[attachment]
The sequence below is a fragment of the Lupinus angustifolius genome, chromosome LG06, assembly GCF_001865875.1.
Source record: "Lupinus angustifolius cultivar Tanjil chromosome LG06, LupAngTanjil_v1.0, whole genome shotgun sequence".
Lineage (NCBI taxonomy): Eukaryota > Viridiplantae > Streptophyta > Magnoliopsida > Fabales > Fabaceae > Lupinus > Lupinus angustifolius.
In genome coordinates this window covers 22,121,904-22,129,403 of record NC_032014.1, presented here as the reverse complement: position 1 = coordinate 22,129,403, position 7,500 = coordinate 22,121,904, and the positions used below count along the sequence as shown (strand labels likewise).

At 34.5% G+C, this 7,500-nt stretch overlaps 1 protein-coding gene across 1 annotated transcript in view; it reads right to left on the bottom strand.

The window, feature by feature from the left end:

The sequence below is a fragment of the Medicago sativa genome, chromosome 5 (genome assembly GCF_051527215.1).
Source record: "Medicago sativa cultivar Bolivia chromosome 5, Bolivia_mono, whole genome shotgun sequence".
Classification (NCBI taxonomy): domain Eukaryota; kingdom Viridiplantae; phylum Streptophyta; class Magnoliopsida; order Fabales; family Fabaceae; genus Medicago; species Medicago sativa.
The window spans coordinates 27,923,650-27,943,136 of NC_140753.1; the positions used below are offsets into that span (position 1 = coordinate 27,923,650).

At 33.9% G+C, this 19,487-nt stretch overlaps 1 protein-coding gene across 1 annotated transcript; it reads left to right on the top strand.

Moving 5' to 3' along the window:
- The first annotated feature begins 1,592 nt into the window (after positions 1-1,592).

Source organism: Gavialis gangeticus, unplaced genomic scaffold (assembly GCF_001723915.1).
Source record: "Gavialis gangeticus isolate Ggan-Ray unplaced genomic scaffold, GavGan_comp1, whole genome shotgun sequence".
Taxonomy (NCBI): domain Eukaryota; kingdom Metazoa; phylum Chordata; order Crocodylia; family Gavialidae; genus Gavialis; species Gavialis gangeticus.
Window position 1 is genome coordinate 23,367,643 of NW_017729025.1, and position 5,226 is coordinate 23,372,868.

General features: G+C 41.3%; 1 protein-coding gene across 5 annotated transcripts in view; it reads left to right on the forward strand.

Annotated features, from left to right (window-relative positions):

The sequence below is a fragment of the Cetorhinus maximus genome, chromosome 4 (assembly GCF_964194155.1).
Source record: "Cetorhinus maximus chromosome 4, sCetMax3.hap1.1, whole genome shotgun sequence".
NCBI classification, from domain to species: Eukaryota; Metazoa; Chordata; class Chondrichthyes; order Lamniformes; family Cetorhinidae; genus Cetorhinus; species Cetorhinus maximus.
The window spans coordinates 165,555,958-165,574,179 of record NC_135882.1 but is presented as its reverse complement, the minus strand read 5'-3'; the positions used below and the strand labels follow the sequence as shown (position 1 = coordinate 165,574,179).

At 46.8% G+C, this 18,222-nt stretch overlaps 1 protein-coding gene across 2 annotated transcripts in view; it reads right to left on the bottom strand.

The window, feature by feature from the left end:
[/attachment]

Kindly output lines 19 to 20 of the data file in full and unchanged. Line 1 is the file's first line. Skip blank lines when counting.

Annotated features, from left to right (window-relative positions):

The sequence below is a fragment of the Cetorhinus maximus genome, chromosome 4 (assembly GCF_964194155.1).